You never know what day it is – the first sound I hear every morning is the light patter of your small bare feet, and the first words I hear are “Is it morning? What day is it today mummy?”
And if I say that it’s Saturday, you sometimes ask “Am I going to pre-school today mummy?” And maybe it’s the same for lots of four-year-olds; maybe I am comparing you to your big sister who always knew what day it was and what time it was and what we were doing that day.
I love that you don’t know the day or the month, and that you ask if it’s lunchtime soon after breakfast. I love that you ask me what we’re doing for the day just half an hour after I’ve explained it in great detail. I think it’s because you’re busy thinking about more important things. You don’t worry so much about facts and practicalities and logistics – that’s what parents are for.
I love that in other ways you are wise beyond your years. Like when you explain why your baby bother wants to be in my arms all the time – “it’s because he came from you mum”.
And when your big sister says that Corn Flakes make her feel better when she’s sick, and I say that toast makes me feel better and you say that love makes you feel better.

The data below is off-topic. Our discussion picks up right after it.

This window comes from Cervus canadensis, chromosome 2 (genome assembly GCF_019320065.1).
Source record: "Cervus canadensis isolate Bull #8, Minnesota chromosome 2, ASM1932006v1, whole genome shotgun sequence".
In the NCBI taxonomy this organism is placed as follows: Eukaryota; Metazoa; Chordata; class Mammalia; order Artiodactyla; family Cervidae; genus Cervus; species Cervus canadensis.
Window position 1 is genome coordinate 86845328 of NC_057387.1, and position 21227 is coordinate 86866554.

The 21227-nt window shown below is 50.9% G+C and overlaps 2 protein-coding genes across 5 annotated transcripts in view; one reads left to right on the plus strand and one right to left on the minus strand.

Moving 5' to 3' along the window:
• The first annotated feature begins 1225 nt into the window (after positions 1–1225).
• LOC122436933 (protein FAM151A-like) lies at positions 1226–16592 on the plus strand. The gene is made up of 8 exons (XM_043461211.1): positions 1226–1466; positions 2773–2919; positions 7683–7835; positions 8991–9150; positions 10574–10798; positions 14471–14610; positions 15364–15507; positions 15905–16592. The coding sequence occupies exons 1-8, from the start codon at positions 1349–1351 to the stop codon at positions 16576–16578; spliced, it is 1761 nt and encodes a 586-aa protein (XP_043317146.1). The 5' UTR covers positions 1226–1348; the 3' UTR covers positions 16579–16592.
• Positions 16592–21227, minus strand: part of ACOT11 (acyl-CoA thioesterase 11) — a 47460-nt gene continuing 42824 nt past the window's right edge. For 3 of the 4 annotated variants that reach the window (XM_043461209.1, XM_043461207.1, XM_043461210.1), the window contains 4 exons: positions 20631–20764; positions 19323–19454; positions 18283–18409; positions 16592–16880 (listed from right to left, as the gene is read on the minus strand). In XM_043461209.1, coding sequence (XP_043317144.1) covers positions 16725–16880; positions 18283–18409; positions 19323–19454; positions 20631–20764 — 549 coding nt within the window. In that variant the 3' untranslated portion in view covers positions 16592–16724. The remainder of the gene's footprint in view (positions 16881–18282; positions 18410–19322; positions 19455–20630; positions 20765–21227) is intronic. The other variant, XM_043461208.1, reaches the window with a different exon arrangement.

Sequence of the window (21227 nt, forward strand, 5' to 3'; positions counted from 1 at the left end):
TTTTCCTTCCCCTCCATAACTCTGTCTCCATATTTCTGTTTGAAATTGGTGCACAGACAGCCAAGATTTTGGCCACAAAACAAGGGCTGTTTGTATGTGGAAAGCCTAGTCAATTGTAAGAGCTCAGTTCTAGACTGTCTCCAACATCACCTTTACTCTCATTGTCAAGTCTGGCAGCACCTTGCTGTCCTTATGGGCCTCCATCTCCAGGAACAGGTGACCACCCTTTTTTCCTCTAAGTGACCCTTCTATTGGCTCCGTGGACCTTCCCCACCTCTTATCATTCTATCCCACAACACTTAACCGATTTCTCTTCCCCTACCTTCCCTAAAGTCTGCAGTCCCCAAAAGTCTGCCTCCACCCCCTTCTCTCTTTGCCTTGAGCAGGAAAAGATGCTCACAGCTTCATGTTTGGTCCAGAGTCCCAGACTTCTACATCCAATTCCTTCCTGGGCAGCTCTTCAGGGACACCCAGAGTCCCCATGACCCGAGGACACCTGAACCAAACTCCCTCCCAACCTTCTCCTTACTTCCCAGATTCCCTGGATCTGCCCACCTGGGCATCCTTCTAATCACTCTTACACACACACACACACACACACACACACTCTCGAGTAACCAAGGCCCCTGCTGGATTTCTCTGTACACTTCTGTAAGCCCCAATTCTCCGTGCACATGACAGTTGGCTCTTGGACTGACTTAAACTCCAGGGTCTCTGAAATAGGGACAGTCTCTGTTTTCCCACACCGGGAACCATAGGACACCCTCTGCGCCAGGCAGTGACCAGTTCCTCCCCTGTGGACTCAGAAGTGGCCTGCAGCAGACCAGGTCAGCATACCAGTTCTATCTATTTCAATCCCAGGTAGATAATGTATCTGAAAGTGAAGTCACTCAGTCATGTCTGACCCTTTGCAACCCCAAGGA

And when I joke “You have a very funny daddy! Where did you get him!” you reply “Eh, you married him mum”
And when I snap “Stop being so childish” at you and your sister, you answer “Eh mum, we are childs?” I can’t argue with that, or with anything you say. You are a natural winner-of-arguments.
Like when you ask me if you should put egg in your milk or milk in your egg, and I say “Neither!” – you respond with a cheeky grin and a “Well done mum, milk it is so!”
Or when you ask to leave the table, and I insist not yet, you come back with “thank you very much!” and hop off your chair to play, that knowing smile firmly in place.
You’ve been making us laugh since you first walked past with a bucket on your head as a two-year-old; putting on cartoon voices before you could talk; making up stories that leave your big sister enthralled. Like telling her that your pre-school teacher travels from Spain to Ireland every morning, on a plane, but not in a plane; she sits on the roof of the plane. “Really!” says Clara, “but what if she falls off?”. “She has a parachute” you deadpan, “and she only fell off one time but she didn’t land on stones”. That’s OK then.
Small things worry you greatly, like not getting to wave goodbye to your dad from your usual vantage point to the right of the front door, because the car is parked in a different spot in the drive-way. And bursts of tears over shoes and socks and tight-necked tops are a regular occurrence.
But big things don’t worry you. Starting pre-school with a whole new class for the second year in a row – you took it in your stride. Three months in, you still didn’t know the names of all your new friends but that’s OK; that’s up there with the days of the week. You’re too busy playing mermaids and fairies to worry about prosaic details like names.
You love climbing and jumping and gymnastics. You’re little and light, light as a feather, light as the fairies that you love so much.
I can’t quite capture you here; you’re a bundle of contradictions wrapped up in sunset curls and a knowing smile. As children, we wish for fairies, and now I have you.